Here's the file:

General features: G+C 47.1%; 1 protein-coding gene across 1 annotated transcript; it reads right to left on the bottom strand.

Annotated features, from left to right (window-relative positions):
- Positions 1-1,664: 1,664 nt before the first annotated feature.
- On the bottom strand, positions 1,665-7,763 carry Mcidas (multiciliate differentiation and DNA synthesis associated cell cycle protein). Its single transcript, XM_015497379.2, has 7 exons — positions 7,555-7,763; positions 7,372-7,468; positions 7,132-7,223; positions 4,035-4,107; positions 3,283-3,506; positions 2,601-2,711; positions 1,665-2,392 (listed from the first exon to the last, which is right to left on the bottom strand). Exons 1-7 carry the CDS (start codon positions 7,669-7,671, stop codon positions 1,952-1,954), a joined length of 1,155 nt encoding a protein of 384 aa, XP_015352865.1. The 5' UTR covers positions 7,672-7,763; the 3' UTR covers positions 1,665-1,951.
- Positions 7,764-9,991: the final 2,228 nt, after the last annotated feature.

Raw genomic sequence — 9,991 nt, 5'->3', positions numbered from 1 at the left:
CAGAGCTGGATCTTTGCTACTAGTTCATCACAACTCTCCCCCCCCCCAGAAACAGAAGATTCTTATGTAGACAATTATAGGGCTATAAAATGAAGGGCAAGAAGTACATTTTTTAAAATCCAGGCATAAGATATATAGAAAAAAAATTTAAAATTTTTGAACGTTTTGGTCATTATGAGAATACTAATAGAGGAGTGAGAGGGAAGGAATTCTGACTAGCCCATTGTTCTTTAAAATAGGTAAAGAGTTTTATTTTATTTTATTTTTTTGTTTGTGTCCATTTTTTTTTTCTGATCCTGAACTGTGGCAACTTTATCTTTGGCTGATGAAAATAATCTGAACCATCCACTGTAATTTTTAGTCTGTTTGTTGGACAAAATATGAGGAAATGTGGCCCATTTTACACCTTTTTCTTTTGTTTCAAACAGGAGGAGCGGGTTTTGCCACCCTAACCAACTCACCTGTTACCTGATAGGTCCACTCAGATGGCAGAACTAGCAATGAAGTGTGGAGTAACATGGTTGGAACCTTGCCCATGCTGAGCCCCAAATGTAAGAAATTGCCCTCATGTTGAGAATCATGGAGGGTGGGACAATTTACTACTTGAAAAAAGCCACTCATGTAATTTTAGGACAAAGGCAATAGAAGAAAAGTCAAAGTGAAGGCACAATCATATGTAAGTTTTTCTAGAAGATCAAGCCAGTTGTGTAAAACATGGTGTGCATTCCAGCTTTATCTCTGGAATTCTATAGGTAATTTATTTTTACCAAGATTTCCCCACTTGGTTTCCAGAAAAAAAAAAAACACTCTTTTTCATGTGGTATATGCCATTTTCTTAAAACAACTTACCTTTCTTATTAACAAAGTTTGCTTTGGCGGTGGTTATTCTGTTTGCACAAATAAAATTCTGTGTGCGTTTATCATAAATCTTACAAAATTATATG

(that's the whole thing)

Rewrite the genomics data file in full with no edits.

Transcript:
General features: G+C 47.1%; 1 protein-coding gene across 1 annotated transcript; it reads right to left on the bottom strand.

Annotated features, from left to right (window-relative positions):
- Positions 1-1,664: 1,664 nt before the first annotated feature.
- On the bottom strand, positions 1,665-7,763 carry Mcidas (multiciliate differentiation and DNA synthesis associated cell cycle protein). Its single transcript, XM_015497379.2, has 7 exons — positions 7,555-7,763; positions 7,372-7,468; positions 7,132-7,223; positions 4,035-4,107; positions 3,283-3,506; positions 2,601-2,711; positions 1,665-2,392 (listed from the first exon to the last, which is right to left on the bottom strand). Exons 1-7 carry the CDS (start codon positions 7,669-7,671, stop codon positions 1,952-1,954), a joined length of 1,155 nt encoding a protein of 384 aa, XP_015352865.1. The 5' UTR covers positions 7,672-7,763; the 3' UTR covers positions 1,665-1,951.
- Positions 7,764-9,991: the final 2,228 nt, after the last annotated feature.

Raw genomic sequence — 9,991 nt, 5'->3', positions numbered from 1 at the left:
CAGAGCTGGATCTTTGCTACTAGTTCATCACAACTCTCCCCCCCCCCAGAAACAGAAGATTCTTATGTAGACAATTATAGGGCTATAAAATGAAGGGCAAGAAGTACATTTTTTAAAATCCAGGCATAAGATATATAGAAAAAAAATTTAAAATTTTTGAACGTTTTGGTCATTATGAGAATACTAATAGAGGAGTGAGAGGGAAGGAATTCTGACTAGCCCATTGTTCTTTAAAATAGGTAAAGAGTTTTATTTTATTTTATTTTTTTGTTTGTGTCCATTTTTTTTTTCTGATCCTGAACTGTGGCAACTTTATCTTTGGCTGATGAAAATAATCTGAACCATCCACTGTAATTTTTAGTCTGTTTGTTGGACAAAATATGAGGAAATGTGGCCCATTTTACACCTTTTTCTTTTGTTTCAAACAGGAGGAGCGGGTTTTGCCACCCTAACCAACTCACCTGTTACCTGATAGGTCCACTCAGATGGCAGAACTAGCAATGAAGTGTGGAGTAACATGGTTGGAACCTTGCCCATGCTGAGCCCCAAATGTAAGAAATTGCCCTCATGTTGAGAATCATGGAGGGTGGGACAATTTACTACTTGAAAAAAGCCACTCATGTAATTTTAGGACAAAGGCAATAGAAGAAAAGTCAAAGTGAAGGCACAATCATATGTAAGTTTTTCTAGAAGATCAAGCCAGTTGTGTAAAACATGGTGTGCATTCCAGCTTTATCTCTGGAATTCTATAGGTAATTTATTTTTACCAAGATTTCCCCACTTGGTTTCCAGAAAAAAAAAAAACACTCTTTTTCATGTGGTATATGCCATTTTCTTAAAACAACTTACCTTTCTTATTAACAAAGTTTGCTTTGGCGGTGGTTATTCTGTTTGCACAAATAAAATTCTGTGTGCGTTTATCATAAATCTTACAAAATTATATG